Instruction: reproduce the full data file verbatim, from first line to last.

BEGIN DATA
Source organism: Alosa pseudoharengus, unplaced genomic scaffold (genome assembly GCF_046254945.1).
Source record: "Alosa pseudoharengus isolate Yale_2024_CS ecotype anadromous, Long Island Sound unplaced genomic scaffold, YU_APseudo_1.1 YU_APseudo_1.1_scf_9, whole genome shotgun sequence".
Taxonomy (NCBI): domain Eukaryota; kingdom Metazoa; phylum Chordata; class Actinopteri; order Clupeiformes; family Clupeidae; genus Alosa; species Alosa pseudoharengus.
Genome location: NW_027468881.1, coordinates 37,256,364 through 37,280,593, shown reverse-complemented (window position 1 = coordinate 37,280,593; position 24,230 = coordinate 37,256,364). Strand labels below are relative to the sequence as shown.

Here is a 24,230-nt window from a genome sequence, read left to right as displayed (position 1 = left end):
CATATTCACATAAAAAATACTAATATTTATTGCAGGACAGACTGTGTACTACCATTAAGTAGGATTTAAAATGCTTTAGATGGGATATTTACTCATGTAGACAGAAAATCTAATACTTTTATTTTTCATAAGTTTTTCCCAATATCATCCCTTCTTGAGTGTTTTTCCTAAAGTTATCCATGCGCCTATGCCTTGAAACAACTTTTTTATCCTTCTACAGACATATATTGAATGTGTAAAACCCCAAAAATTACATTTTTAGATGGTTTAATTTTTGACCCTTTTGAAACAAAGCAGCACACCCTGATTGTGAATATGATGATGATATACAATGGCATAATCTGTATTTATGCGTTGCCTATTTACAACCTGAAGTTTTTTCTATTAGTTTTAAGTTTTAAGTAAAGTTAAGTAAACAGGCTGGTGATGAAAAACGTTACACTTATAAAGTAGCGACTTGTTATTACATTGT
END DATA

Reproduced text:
Source organism: Alosa pseudoharengus, unplaced genomic scaffold (genome assembly GCF_046254945.1).
Source record: "Alosa pseudoharengus isolate Yale_2024_CS ecotype anadromous, Long Island Sound unplaced genomic scaffold, YU_APseudo_1.1 YU_APseudo_1.1_scf_9, whole genome shotgun sequence".
Taxonomy (NCBI): domain Eukaryota; kingdom Metazoa; phylum Chordata; class Actinopteri; order Clupeiformes; family Clupeidae; genus Alosa; species Alosa pseudoharengus.
Genome location: NW_027468881.1, coordinates 37,256,364 through 37,280,593, shown reverse-complemented (window position 1 = coordinate 37,280,593; position 24,230 = coordinate 37,256,364). Strand labels below are relative to the sequence as shown.

Here is a 24,230-nt window from a genome sequence, read left to right as displayed (position 1 = left end):
CATATTCACATAAAAAATACTAATATTTATTGCAGGACAGACTGTGTACTACCATTAAGTAGGATTTAAAATGCTTTAGATGGGATATTTACTCATGTAGACAGAAAATCTAATACTTTTATTTTTCATAAGTTTTTCCCAATATCATCCCTTCTTGAGTGTTTTTCCTAAAGTTATCCATGCGCCTATGCCTTGAAACAACTTTTTTATCCTTCTACAGACATATATTGAATGTGTAAAACCCCAAAAATTACATTTTTAGATGGTTTAATTTTTGACCCTTTTGAAACAAAGCAGCACACCCTGATTGTGAATATGATGATGATATACAATGGCATAATCTGTATTTATGCGTTGCCTATTTACAACCTGAAGTTTTTTCTATTAGTTTTAAGTTTTAAGTAAAGTTAAGTAAACAGGCTGGTGATGAAAAACGTTACACTTATAAAGTAGCGACTTGTTATTACATTGT